The state Supreme Court has censured a lawyer for paying 131 unauthorized referral fees totaling $142,432 over a six-year period.
David Bolson, a South Orange solo, concentrates his practice in workers’ compensation but has never been certified by the court in that specialty or any other, such as would allow fee splitting under Rule 1:39-6(d).
As a noncertified lawyer, Bolson violated Rule of Professional Conduct 1.5(e), which allows fee divisions only if in proportion to the services performed by each lawyer or if each assumes joint responsibility in a written agreement with the client.
According to the Disciplinary Review Board, which recommended the censure, a random audit in October 2011 turned up evidence that Bolson was paying what he had documented as “forwarding fees” to lawyers who had referred him contingent-fee matters.
The Office of Attorney Ethics directed Bolson to document all referral fees paid since 2006.
The majority of the referrals — 111 of the 131 — came from Jeffrey Beckerman of Beckerman & Beckerman, who shares Bolson’s office space.
Bolson’s sister-in-law, Bayonne solo Linda Hockstein, referred 13 matters.
Two others were referred by Andrew Moskowitz, currently a partner at Pashman Stein in Hackensack, the firm DRB chairman Louis Pashman co-founded.
The referred clients consented to their representation by Bolson and were charged reasonable legal fees, but were not informed about the fee split.
Bolson didn’t know referral fees were prohibited for him until the audit, didn’t attempt to conceal the payments, didn’t harm any client, cooperated with investigators and ultimately ceased paying the fees, authorities acknowledged in a stipulation.
The OAE recommended a reprimand for Bolson, rather than the less-serious admonition previously issued to lawyers who improperly shared a fee in a single matter.
The OAE was unable to present any case where a noncertified attorney paid fees over an extended period in numerous cases, instead citing In re Trachtman, 201 N.J. 13 (2009).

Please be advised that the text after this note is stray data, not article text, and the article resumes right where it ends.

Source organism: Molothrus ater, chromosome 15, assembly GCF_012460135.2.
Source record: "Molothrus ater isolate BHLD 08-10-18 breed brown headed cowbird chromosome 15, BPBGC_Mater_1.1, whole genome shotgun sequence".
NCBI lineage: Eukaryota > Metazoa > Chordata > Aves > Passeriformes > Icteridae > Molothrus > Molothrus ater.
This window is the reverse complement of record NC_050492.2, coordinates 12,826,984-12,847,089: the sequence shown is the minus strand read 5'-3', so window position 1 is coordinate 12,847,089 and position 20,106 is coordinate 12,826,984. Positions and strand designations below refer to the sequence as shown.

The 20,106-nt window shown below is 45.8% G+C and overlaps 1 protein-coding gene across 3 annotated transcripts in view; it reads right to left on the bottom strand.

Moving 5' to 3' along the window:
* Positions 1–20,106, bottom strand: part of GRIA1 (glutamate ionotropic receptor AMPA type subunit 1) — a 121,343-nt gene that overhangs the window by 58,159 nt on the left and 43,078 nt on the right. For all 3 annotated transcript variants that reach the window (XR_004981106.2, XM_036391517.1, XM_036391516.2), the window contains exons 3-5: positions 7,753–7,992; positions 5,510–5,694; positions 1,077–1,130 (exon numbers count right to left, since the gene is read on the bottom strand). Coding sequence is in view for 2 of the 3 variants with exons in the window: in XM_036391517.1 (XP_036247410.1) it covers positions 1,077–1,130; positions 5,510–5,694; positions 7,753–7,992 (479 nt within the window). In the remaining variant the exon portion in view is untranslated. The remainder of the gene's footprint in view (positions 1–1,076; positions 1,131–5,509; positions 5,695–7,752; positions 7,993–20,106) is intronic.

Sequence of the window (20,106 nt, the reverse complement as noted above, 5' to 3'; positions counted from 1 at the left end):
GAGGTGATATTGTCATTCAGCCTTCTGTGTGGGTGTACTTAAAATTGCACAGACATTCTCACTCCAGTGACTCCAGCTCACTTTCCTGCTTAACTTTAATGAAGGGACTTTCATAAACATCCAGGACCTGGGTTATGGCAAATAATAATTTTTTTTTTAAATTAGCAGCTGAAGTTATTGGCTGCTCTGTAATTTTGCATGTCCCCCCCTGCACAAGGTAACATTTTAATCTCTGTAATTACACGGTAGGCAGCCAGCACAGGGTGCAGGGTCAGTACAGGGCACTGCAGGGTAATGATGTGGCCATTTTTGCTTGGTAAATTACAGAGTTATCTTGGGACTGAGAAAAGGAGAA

There, the lawyer received a reprimand for transferring 120 matters to other lawyers without client consent, including one case where his fee-sharing agreement called for a fee disproportionate to the amount of work he performed.
In its Nov. 7 recommendation, the DRB ratcheted up Bolson’s discipline to a censure, noting that Bolton “is not an inexperienced attorney” and his “claim of ignorance of the Court rules and of the Rules of Professional Conduct does not exonerate him from this misconduct.”
“Respondent’s case is somewhat similar to Trachtman’s, in terms of the number of cases involved,” but Bolson’s “conduct was more serious” because he shared fees in many cases and doesn’t have the mitigating physical and mental health issues Trachtman had, Pashman said.
The DRB noted one prior disciplinary matter: Bolson, admitted in 1979 in New Jersey, was admonished by consent in 2003 for practicing while ineligible for four months based on failure to file and pay his annual attorney registration assessment.
Deputy Ethics Counsel Melissa Czartoryski, who prosecuted the recent case, says: “I thought for sure … the case law would be voluminous.”
“It turned out there wasn’t much at all,” she says. “This was kind of novel. … It surprised me that someone … had not been caught doing this before.”
Czartoryski says she was aware Moskowitz is practicing at Pashman’s firm but did not raise the issue of recusal.
Pashman did not return a call and declines comment, through DRB chief counsel Julianne DeCore, who says: “Recusals are discretionary.”
Moskowitz “played such a peripheral role as to really be irrelevant in the consideration of Mr. Bolson’s conduct,” DeCore says. “I don’t see it as any issue.”
She points out that the DRB was unanimous in its decision.
Hockstein and Moskowitz decline comment.
Bolson, who was pro se in the matter, did not return a call. Neither did Beckerman.